The Green Revolution had several positive impacts, including increasing crop yields and incomes for farmers, reducing food prices for consumers, and reducing the incidence of poverty and hunger. However, the Green Revolution also had some negative impacts, including environmental degradation, soil depletion, and health hazards associated with the use of pesticides.


Pradhan Mantri Fasal Bima Yojana (PMFBY): The Pradhan Mantri Fasal Bima Yojana is a crop insurance scheme launched by the Indian government in 2016. The scheme aims to provide insurance coverage and financial support to farmers in the event of crop failure due to natural calamities, pests, or diseases. The PMFBY is a comprehensive crop insurance scheme that covers all crops, including commercial and horticultural crops.


Under the scheme, farmers pay a nominal premium, and the government provides the remaining premium. The scheme is voluntary, and farmers can choose to opt-in or opt-out of the scheme based on their preferences. The PMFBY has several benefits, including providing financial protection to farmers in the event of crop failure, reducing the risk of debt traps, and promoting agricultural growth and development.


In conclusion, the Green Revolution and the Pradhan Mantri Fasal Bima Yojana are two important agricultural reforms undertaken in India to promote agricultural development and improve the lives of farmers. While the Green Revolution aimed to increase agricultural productivity and achieve self-sufficiency in food production, the PMFBY aims to provide insurance coverage and financial support to farmers in the event of crop failure. These two reforms highlight the government's commitment to promoting agriculture and improving the lives of farmers in India.


Q 5. What is social development and what are various indicators of social development? Discuss social dynamics of development.

Ans) Social development helps people and communities live better. It involves economic, political, cultural, and environmental factors. Social development improves access to education, healthcare, food, water, housing, and social security. It promotes social equity, inclusion, poverty reduction, human rights, and social justice. There are several indicators that can be used to measure social development, including:

  1. Education: Education helps people improve their lives and contribute to their communities. Education indicators include literacy, enrolment, completion, quality, and resources.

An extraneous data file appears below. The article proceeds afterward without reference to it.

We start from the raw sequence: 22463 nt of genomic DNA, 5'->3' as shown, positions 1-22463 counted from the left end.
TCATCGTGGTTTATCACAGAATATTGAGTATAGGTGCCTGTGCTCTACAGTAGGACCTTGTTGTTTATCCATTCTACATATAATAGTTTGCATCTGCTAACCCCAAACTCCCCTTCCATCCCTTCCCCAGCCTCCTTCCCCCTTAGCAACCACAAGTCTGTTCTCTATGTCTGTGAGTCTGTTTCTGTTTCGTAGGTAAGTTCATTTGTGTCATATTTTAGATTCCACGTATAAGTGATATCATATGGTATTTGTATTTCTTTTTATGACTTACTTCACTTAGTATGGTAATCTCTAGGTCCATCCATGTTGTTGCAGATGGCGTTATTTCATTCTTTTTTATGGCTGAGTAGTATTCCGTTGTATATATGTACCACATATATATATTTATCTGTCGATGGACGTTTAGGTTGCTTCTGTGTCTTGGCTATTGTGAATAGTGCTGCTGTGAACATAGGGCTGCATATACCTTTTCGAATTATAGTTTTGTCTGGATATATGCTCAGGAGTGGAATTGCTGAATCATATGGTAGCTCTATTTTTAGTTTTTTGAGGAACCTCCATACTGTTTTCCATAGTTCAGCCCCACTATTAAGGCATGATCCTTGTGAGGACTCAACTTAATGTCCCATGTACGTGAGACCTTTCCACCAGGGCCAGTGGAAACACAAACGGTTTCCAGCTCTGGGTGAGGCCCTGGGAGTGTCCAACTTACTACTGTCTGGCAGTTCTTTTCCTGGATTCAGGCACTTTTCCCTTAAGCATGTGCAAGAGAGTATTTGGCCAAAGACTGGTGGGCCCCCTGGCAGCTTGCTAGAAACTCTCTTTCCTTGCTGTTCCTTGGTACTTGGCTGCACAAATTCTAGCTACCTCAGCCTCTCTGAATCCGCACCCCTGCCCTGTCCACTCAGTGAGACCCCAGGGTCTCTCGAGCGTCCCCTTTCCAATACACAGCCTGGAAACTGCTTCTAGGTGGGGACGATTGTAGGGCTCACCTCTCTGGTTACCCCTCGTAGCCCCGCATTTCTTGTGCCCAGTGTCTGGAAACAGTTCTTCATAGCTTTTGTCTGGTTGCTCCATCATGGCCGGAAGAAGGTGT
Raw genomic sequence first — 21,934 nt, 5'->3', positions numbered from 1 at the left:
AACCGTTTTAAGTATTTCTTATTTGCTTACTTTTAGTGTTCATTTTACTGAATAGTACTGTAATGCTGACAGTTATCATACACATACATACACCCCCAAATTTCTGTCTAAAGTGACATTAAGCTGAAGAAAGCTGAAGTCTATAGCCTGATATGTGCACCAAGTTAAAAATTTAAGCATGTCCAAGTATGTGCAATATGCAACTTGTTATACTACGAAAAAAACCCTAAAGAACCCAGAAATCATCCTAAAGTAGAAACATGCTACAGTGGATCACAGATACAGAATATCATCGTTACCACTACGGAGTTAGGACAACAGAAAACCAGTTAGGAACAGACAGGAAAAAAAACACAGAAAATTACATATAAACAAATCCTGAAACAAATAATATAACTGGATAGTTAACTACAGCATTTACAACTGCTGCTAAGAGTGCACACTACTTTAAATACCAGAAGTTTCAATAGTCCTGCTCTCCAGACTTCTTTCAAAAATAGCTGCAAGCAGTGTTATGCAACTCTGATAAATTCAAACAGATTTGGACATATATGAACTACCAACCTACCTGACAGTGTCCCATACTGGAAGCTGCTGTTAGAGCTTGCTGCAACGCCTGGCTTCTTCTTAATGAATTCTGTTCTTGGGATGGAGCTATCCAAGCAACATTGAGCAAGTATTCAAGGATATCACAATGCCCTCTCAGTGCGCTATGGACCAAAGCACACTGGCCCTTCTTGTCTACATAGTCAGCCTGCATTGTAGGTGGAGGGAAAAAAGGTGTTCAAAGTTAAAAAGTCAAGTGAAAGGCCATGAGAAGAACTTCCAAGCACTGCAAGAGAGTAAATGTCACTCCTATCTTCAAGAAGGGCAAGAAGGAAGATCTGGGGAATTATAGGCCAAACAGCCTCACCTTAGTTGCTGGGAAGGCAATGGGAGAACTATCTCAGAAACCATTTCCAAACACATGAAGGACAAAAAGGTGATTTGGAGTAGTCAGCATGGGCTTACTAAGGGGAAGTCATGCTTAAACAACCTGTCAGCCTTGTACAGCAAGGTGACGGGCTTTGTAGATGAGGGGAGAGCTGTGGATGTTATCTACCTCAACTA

2. Health: Good health is essential for social development, as it enables individuals to work, learn, and participate in their communities. Indicators of health include life expectancy, infant mortality rates, maternal mortality rates, access to healthcare services, and prevalence of infectious diseases.

  3. Income and Poverty: Income and poverty are important indicators of social development, as they reflect the distribution of wealth and resources within a society. Indicators of income and poverty include the poverty rate, income inequality, and access to basic resources such as food, water, and shelter.

  4. Gender Equality: Gender equality is an important aspect of social development, as it promotes social equity and inclusion. Indicators of gender equality include women's participation in the workforce, access to education and healthcare, and representation in political and decision-making processes.

  5. Social Inclusion: Social inclusion refers to the extent to which people feel valued, respected, and included in their communities. Indicators of social inclusion include access to social services and resources, social cohesion, and the prevalence of discrimination and exclusion based on factors such as race, ethnicity, religion, or sexual orientation.


Social Dynamics of Development

  1. Social development is the upward movement of society from lower to higher levels of energy, efficiency, quality, productivity, complexity, comprehension, creativity, choice, mastery, enjoyment, and accomplishment. Individuals and societies grow in freedom of choice and ability to act on their own.

  2. Growth and development often occur together, but they follow different laws. Growth involves horizontal or quantitative expansion and multiplication of activities. Organizational growth is vertical or qualitative.

  3. Society's subconscious desire for progress drives social development. The social will prioritise security of borders, law and order, self-sufficiency in food and shelter, organisation for peace and prosperity, expression of excess energy in entertainment, leisure and enjoyment, knowledge, and artistic creativity.